(Bloomberg Politics) — Conventional wisdom says big corporations that employ lots of people in a state generally call the shots with local politicians, especially when those corporations are the source of major campaign contributions.
But that’s not the case in Tennessee. At least when it comes to the Patient Protection and Affordable Care Act (PPACA).
Tennessee is looming as ground zero for the political fallout from the Supreme Court’s decision on King v. Burwell, which could come as early as Thursday, on the insurance subsidies at the heart of President Barack Obama’s health care law. Some of the nation’s biggest hospital chains are based in the Volunteer State and stand to lose hundreds of millions of dollars if the justices invalidate the subsidies. Yet they haven’t been able to make the state’s Republicans budge off their stance against the health care law.
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Led by Sens. Lamar Alexander and Bob Corker, Republican members of the state’s congressional delegation have remained steadfastly against PPACA despite receiving campaign donations from executives at hospitals, some of their state’s biggest employers.
Hospitals nationwide are going to be in some trouble should the Supreme Court rule against health-insurance subsidies for more than 6 million people—including about 156,000 in Tennessee—that are at the heart of the law.
The biggest for-profit hospitals have about 2 percent to 5 percent of their earnings at risk if the subsidies go away, according to an analysis by Bloomberg Intelligence. That could amount to hundreds of millions of dollars in lost profits for large hospital companies.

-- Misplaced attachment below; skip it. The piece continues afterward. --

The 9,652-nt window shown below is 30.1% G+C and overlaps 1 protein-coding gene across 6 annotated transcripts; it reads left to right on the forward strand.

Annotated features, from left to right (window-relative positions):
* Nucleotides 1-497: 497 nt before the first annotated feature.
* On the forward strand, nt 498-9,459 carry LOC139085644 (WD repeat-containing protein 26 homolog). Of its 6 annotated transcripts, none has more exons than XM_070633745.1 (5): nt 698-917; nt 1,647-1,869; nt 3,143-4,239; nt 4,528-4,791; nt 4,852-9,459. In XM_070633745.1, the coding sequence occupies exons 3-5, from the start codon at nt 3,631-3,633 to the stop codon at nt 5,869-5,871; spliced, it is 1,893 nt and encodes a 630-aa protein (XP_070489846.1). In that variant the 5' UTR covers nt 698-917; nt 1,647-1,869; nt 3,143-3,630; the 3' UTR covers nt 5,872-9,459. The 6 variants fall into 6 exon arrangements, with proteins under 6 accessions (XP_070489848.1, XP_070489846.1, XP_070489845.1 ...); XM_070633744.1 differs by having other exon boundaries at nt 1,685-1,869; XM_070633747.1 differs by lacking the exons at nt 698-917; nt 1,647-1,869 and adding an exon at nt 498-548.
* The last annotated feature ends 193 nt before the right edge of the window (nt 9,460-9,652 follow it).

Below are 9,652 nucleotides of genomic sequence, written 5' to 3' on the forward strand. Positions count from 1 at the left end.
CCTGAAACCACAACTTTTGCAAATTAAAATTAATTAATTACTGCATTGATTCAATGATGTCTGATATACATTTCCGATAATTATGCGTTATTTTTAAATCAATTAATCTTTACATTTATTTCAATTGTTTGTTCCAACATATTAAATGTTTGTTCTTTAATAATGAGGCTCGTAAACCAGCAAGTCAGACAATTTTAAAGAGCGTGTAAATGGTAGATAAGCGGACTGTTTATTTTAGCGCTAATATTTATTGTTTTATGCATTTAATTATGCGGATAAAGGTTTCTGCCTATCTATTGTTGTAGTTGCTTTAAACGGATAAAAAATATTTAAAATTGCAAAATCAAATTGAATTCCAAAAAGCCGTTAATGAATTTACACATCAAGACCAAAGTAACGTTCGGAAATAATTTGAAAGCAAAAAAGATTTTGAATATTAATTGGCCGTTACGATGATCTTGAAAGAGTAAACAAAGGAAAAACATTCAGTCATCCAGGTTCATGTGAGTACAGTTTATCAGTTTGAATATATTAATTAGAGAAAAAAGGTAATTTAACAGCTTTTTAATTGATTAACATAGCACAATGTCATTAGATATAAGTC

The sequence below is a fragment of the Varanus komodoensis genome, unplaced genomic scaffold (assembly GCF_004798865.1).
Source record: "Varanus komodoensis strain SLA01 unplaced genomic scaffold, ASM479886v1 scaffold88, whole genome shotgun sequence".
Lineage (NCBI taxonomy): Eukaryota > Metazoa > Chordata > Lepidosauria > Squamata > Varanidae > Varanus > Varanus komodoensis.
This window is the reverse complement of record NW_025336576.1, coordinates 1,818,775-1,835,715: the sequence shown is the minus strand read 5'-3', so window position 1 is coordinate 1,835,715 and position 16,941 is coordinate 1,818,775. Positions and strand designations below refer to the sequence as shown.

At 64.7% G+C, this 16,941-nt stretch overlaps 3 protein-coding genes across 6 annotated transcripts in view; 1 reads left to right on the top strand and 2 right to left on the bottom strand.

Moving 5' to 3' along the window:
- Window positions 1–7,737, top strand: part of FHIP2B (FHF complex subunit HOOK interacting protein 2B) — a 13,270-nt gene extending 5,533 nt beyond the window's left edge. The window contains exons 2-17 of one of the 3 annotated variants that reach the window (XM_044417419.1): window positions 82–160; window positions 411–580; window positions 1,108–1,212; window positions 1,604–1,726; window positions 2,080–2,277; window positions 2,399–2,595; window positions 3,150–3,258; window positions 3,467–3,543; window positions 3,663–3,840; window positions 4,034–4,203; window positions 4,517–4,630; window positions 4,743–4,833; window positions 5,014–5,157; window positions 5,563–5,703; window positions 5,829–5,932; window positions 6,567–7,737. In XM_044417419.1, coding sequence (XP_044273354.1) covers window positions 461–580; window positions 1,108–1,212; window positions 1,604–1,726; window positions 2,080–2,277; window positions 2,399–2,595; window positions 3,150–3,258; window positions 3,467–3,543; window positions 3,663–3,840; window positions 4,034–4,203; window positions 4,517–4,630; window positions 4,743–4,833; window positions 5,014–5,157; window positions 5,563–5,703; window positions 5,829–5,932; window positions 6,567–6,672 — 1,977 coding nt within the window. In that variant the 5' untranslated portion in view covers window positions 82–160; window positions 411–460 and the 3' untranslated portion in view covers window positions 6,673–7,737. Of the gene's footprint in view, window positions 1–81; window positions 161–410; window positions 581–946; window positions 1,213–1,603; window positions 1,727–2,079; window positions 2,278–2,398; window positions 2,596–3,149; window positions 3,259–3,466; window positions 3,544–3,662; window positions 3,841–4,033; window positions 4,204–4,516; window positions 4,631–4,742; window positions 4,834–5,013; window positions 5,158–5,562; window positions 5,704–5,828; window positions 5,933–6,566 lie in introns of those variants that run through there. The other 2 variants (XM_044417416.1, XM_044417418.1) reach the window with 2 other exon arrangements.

Tennessee, where HCA Holdings Inc. (NYSE:HCA) and Community Health Systems Inc. (NYSE:CYH) are among the largest employers, is one of the most glaring examples of the situation playing out across the country, with health care executives growing more frustrated with their inability to get lawmakers to listen.
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“Any kind of thing to do with so-called Obamacare, they’re opposed to,” Wayne Smith, chief executive officer of Franklin, Tenn.-based Community Health Systems, said of lawmakers across the country at an investor conference in June. “It doesn’t matter if it’s rational or not, if it’s good for the state, it doesn’t matter anyway. That’s the biggest hurdle I see.”
All told, employees of Community Health Systems have given at least $178,000 to members of their congressional delegation, according to figures compiled by the non-partisan Center for Responsive Politics and made available by the Sunlight Foundation. Of the more than $47,000 given by Smith, the vast majority — $41,650 — went to Tennessee Republicans including Alexander and Corker and Reps. Marsha Blackburn, and Diane Black who are opposed to PPACA. Smith, who has also backed Jim Cooper, one of the state’s two Democratic representatives, wasn’t available for an interview.
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Alexander’s press office said he hasn’t been influenced in any way by the hospital executives of his state.